One oft-neglected part of roleplaying games is to set an exciting hook. Most published scenarios are so focused on the meat of the adventure that they neglect to put much thought into the set up. Usually this is because the scenario needs to be usable by widely divergent gaming groups and so it can be difficult to find something suitable for a wide range of players. In many cases the introduction is overlooked as it makes up a very small percentage of the campaign and is easily forgettable. Plenty of Game Masters consider their introductions in the same light and fall back on newspaper clippings and fantasy taverns to hook in their characters.
And this is a shame because there are so many different hooks out there that can really make a difference to your campaign by evoking the right mood and setting up the right expectations.
The main three hooks include:
The Slow Reveal: The campaign weaves hints of some terrible future throughout relatively mundane quests, goals and complications in a way that builds anticipation. The character typically doesn’t realise what is happening until they are already committed or caught up in the situation. This hook requires some degree of active character participation so that they don’t leave the moment things get spooky but the characters themselves don’t have to do anything special to continue the campaign.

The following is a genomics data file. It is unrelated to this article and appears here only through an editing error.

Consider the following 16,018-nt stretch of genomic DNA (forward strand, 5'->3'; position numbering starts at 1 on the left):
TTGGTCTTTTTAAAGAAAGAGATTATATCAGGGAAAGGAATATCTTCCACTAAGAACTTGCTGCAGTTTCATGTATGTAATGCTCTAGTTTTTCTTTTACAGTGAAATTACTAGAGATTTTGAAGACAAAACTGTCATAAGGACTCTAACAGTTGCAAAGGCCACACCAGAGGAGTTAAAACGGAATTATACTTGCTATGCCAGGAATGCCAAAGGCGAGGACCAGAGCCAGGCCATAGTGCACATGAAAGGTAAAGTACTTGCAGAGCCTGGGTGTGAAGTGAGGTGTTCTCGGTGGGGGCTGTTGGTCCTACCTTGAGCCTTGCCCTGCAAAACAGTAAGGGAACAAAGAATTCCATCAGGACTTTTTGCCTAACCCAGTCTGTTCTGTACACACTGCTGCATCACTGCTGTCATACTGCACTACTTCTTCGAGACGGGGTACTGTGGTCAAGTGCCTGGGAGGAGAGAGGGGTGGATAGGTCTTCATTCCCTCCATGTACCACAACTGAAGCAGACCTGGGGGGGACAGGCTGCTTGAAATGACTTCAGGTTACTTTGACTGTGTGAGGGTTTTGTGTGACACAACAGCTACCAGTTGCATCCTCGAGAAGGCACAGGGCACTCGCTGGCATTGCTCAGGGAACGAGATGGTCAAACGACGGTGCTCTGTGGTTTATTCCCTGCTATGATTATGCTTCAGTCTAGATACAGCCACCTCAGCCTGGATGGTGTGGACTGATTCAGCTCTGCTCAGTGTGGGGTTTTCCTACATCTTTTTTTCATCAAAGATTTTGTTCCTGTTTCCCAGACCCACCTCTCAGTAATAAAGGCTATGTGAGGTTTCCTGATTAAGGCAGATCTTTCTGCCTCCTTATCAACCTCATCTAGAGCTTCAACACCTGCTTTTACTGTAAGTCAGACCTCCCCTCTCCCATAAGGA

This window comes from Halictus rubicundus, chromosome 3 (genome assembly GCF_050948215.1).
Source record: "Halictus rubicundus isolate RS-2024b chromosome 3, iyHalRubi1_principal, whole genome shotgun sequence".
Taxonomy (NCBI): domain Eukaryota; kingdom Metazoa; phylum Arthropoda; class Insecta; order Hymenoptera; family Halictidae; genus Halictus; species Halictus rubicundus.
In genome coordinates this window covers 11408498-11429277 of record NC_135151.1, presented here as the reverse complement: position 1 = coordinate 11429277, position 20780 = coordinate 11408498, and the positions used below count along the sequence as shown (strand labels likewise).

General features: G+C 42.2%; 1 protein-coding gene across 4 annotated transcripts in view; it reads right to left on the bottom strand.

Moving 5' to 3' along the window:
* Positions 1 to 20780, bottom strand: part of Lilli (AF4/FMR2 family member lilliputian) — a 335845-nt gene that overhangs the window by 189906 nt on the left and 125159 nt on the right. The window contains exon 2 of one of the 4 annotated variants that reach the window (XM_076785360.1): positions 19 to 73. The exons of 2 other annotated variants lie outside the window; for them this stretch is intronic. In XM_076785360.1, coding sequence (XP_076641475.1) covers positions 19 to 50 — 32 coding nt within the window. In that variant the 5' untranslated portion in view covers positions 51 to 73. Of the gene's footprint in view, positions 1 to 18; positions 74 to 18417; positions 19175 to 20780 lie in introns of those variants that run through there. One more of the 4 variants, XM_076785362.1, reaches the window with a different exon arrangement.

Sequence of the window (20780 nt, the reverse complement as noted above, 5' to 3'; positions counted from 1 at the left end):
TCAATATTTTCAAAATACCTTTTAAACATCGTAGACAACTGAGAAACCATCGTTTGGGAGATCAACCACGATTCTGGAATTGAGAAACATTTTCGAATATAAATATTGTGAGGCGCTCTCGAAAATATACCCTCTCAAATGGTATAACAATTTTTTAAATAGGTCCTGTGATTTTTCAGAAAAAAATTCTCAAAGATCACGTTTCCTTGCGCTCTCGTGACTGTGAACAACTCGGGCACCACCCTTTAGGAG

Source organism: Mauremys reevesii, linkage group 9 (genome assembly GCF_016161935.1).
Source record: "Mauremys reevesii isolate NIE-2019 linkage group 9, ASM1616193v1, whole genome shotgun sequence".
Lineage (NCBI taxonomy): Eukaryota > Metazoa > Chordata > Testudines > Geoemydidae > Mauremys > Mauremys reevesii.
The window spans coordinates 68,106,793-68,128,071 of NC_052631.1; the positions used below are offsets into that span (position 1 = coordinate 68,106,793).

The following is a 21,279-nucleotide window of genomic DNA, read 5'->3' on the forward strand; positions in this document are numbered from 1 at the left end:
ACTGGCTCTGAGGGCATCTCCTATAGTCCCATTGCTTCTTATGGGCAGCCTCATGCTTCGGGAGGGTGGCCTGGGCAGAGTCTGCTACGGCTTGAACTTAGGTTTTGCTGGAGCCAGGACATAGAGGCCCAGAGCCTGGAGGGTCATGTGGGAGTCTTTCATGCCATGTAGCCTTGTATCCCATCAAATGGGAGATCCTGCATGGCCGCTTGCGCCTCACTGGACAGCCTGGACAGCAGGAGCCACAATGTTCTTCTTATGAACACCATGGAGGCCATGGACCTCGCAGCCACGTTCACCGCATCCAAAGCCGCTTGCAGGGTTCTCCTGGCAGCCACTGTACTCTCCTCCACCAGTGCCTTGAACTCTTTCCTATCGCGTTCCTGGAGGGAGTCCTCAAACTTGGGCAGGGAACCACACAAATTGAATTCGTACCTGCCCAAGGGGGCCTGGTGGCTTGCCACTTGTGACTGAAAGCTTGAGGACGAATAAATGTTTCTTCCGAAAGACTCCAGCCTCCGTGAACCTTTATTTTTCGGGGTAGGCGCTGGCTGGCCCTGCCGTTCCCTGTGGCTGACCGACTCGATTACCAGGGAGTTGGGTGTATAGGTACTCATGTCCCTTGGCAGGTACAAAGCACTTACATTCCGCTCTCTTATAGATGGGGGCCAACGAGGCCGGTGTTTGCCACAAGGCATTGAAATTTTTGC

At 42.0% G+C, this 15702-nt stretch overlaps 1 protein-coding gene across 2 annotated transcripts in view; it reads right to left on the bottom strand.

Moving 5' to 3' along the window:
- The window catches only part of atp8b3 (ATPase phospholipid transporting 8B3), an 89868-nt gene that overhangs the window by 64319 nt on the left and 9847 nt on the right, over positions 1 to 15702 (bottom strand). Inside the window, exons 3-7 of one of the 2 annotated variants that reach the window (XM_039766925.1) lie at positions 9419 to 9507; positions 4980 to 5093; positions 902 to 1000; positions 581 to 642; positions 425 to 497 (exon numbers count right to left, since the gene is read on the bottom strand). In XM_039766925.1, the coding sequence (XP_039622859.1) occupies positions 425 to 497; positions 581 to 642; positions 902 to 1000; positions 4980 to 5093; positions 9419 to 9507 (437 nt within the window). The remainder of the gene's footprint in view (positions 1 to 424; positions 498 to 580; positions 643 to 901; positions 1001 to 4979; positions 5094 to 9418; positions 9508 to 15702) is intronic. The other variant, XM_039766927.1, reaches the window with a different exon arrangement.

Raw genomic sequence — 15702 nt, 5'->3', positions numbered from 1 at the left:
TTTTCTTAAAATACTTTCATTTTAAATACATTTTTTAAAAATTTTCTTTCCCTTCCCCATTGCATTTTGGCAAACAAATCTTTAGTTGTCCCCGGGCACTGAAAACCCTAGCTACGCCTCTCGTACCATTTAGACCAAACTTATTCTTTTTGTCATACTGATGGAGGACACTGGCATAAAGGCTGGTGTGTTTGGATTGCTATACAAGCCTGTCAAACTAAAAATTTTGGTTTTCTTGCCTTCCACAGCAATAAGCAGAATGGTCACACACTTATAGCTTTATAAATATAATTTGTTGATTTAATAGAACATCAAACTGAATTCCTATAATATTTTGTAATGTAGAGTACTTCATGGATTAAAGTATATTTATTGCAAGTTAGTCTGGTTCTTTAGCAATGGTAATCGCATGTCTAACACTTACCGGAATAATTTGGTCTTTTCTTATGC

Start With a Bang: The campaign begins right where at the point of some great change in their lives that prevents them from ever going back to what came before (at least not until they have finished the story). Often the campaign will begin a few minutes to half an hour before this great event to give the players some sense of continuity but there are few – if any – hints as to what’s about to happen. This hook can make do with largely reactive characters as there’s no way for them to ignore this event.
The Bizarre Mystery: The campaign begins with a tantalising question so important that the players can’t just walk away without solving it. This could involve a murder they need to investigate, a news article about some strange occurrence or a weird situation that happens around them. This hook requires characters who will take a very active role as the characters can theoretically ignore the mystery with relative ease.
I’ll go into more detail about different types of over the next three Fridays so stay tuned for more in-depth suggestions on how to make these hooks work for you.
Can you think up any other types of hook?